Apple hopes to beat back their charge onto its home turf of consumer electronics hardware, while safeguarding its lead in the larger 10-inch tablet space that even deep-pocketed rivals like Samsung Electronics have found tough to penetrate.
Amazon's Kindle and Google's Nexus 7 have grabbed a chunk of the lower end of the tablet market and proved demand for a pocket-sized slate exists, helping force Apple into a space it has avoided and at times derided, analysts say.
A smaller tablet would mark the first device to be added to Apple's compact portfolio under Chief Executive Tim Cook, who took over from co-founder Steve Jobs just before his death.
"Apple sensed early that they had a real winner with the iPad and that has proven to be correct," said Lars Albright, co-founder of mobile advertising startup SessionM and a former Apple ad executive.
"They have a large market share, and to protect that market share they have got to be innovative," he said.
Apple's invitation-only event, where it is expected to unveil the tablet, gets underway at 10 am PT (1700 GMT) in San Jose.
Wall Street analysts have said for months that Apple was planning a less expensive version of the iPad to take on cheaper competing devices, a move they say might hurt its margins, but prevent its rivals from dominating an increasingly important segment.
The chief rival is Amazon, which proved a 7-inch tablet at around $200 has consumer appeal. The Kindle Fire, released last year for $199, was one of the hottest-selling holiday gadgets. It pressured Amazon's margins but gave it potentially millions of new high-spending customers.
Amazon sold more than a million Kindles a week during December, paving the way for others like Google with its Nexus 7 to try and beat Apple in a market the company created.
The Internet retailer has now put its second-generation Kindle Fire HD in the market, which it says is the "best-selling product across all of Amazon worldwide", based on undisclosed U.S sales figures and international preorders.
Google's Nexus 7 tablet, built by Asian manufacturer Asustek, quickly ran out of stock after its July launch.
All three companies will be vying to get their devices on shopping lists during the U.S. holiday season, which traditionally starts next month.
"It's going to be the go-to holiday gift," said Michael Yoshikami, founder of Destination Wealth Management, which owns Apple shares.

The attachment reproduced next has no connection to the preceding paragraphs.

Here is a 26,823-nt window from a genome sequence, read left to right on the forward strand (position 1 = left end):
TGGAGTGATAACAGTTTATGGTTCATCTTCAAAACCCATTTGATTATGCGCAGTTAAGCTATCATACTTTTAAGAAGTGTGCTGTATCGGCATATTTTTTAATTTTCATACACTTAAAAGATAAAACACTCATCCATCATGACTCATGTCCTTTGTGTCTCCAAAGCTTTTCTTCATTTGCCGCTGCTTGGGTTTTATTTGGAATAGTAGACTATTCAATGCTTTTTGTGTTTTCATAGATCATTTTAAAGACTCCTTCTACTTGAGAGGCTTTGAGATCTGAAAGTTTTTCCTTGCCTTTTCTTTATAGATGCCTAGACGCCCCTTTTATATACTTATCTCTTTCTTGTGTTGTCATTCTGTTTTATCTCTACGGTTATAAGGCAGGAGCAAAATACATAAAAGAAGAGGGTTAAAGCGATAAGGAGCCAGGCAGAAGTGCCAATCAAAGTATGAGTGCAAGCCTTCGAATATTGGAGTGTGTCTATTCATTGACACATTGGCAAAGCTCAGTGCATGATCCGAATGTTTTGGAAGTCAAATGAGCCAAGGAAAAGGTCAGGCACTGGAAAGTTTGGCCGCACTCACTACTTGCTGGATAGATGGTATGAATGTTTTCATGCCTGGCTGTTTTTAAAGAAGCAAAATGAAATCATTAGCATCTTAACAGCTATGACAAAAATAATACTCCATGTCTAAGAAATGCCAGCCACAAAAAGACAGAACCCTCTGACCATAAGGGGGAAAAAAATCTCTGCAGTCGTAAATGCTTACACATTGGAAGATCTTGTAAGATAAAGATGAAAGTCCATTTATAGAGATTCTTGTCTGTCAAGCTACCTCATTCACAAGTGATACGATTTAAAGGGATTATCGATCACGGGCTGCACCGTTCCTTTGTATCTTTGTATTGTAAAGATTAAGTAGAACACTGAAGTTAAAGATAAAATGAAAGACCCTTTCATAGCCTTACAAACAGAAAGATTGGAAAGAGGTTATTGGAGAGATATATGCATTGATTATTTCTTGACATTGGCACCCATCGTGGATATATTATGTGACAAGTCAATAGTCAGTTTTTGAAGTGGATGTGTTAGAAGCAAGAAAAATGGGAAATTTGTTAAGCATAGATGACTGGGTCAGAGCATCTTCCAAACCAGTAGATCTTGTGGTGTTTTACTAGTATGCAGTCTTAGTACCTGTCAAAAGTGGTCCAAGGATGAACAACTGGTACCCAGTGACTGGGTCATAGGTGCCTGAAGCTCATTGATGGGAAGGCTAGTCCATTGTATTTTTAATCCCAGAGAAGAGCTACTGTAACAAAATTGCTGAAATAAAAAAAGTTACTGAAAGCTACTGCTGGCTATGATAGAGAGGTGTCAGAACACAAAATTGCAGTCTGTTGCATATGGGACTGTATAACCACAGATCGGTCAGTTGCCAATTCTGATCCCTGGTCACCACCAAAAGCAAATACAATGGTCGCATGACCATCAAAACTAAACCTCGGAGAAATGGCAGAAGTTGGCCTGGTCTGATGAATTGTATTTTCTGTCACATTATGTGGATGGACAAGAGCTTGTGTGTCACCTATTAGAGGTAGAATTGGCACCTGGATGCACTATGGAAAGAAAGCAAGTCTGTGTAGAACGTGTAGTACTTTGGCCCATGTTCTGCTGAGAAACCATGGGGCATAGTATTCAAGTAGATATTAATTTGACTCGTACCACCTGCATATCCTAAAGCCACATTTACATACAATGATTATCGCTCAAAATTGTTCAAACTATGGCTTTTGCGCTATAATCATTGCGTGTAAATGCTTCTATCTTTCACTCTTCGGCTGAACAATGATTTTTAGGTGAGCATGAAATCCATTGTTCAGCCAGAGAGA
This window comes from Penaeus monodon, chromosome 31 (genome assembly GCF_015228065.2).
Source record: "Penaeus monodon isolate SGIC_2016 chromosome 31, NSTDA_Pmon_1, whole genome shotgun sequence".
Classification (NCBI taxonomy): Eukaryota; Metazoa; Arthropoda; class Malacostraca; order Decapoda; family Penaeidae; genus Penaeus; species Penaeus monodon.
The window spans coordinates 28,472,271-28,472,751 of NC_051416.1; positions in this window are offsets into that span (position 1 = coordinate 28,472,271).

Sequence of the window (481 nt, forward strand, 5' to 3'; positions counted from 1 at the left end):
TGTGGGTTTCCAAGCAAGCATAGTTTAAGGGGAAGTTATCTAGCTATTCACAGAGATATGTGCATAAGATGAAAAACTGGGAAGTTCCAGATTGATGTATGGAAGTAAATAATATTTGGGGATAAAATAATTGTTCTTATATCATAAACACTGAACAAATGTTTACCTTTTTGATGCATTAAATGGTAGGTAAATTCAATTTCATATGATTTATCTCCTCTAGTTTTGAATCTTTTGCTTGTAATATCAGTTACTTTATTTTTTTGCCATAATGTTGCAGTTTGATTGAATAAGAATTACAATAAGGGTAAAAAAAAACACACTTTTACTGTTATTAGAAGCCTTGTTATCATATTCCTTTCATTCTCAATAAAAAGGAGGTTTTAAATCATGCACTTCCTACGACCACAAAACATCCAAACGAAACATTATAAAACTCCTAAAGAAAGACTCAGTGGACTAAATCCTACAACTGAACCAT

Price is the key
Apple now has just one 9.7-inch iPad, starting at $499. The previous version, or iPad 2, is available for $399.
Jobs famously derided the 7-inch screen, saying such a device should come with sandpaper so users can file down their fingers. But an internal email revealed during a patent trial showed he turned more favorable to the idea by early 2011.
Apple has sold over 84 million iPads so far, with the device accounting for 26 percent of Apple's fiscal third quarter revenue. Most Wall Street analysts expect Apple's new tablet to fall between 7 inches and 8 inches in size, saying its price will be crucial to its success.
The "starting sweet spot" for the tablet would be in the $249-$299 range, according to a survey of over a thousand consumers by Baird Equity Research.
"When asked what the most they would pay for a smaller iPad was, our respondents on average said that they would pay $242 for a 7-inch iPad and $268 for an 8-inch iPad," William Power, Baird Equity Research analyst, said.
Any erosion in Apple's industry leading margins also hinges on the price tag. It earned gross margins of 23 percent to 32 percent on U.S. iPad sales between October 2010 and the end of March 2012, according to a July court filing by Apple.
Rivals haven't fared as well. Amazon's first Kindle Fire just about breaks even, according to IHS iSuppli estimates, and Google has said its Nexus 7 is being sold at cost.
Topeka Capital's Brian White argued a smaller tablet could overtake sales of the iPad in a few years. He is forecasting sales of 5 million to 7 million in the December quarter.
Apple shares rose 4 percent on Monday, buoying the benchmark S&P 500 index. While the stock is up 56 percent this year, it is currently down 10 percent from its record high of $705 on September 21, struck by concerns about iPhone-supply disruption at contract manufacturer, Foxconn Technology. Sharp criticism about errors in its Maps service also hurt.
"Apple's stock is up a ton and it is only logical that it will take a breather after a while," Yoshikami said. "I don't think there is any fundamental issue beyond that."
© Thomson Reuters 2012